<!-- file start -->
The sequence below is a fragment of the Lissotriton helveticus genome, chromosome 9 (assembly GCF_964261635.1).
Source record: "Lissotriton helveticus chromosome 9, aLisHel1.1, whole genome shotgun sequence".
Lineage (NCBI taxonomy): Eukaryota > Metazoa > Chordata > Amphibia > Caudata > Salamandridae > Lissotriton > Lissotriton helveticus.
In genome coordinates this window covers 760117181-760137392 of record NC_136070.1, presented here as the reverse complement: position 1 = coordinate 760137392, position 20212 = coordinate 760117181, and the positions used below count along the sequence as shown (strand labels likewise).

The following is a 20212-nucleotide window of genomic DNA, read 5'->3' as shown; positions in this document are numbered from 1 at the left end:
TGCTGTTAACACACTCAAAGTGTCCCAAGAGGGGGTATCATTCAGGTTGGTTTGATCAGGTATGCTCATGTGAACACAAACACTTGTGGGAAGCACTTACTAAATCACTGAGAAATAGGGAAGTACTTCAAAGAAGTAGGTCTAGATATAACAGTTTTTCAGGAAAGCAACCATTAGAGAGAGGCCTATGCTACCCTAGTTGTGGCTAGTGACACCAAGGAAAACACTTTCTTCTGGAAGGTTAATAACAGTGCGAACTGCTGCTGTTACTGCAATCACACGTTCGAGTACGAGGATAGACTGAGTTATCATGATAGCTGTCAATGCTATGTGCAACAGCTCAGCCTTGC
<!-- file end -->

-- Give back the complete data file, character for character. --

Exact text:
The sequence below is a fragment of the Lissotriton helveticus genome, chromosome 9 (assembly GCF_964261635.1).
Source record: "Lissotriton helveticus chromosome 9, aLisHel1.1, whole genome shotgun sequence".
Lineage (NCBI taxonomy): Eukaryota > Metazoa > Chordata > Amphibia > Caudata > Salamandridae > Lissotriton > Lissotriton helveticus.
In genome coordinates this window covers 760117181-760137392 of record NC_136070.1, presented here as the reverse complement: position 1 = coordinate 760137392, position 20212 = coordinate 760117181, and the positions used below count along the sequence as shown (strand labels likewise).

The following is a 20212-nucleotide window of genomic DNA, read 5'->3' as shown; positions in this document are numbered from 1 at the left end:
TGCTGTTAACACACTCAAAGTGTCCCAAGAGGGGGTATCATTCAGGTTGGTTTGATCAGGTATGCTCATGTGAACACAAACACTTGTGGGAAGCACTTACTAAATCACTGAGAAATAGGGAAGTACTTCAAAGAAGTAGGTCTAGATATAACAGTTTTTCAGGAAAGCAACCATTAGAGAGAGGCCTATGCTACCCTAGTTGTGGCTAGTGACACCAAGGAAAACACTTTCTTCTGGAAGGTTAATAACAGTGCGAACTGCTGCTGTTACTGCAATCACACGTTCGAGTACGAGGATAGACTGAGTTATCATGATAGCTGTCAATGCTATGTGCAACAGCTCAGCCTTGC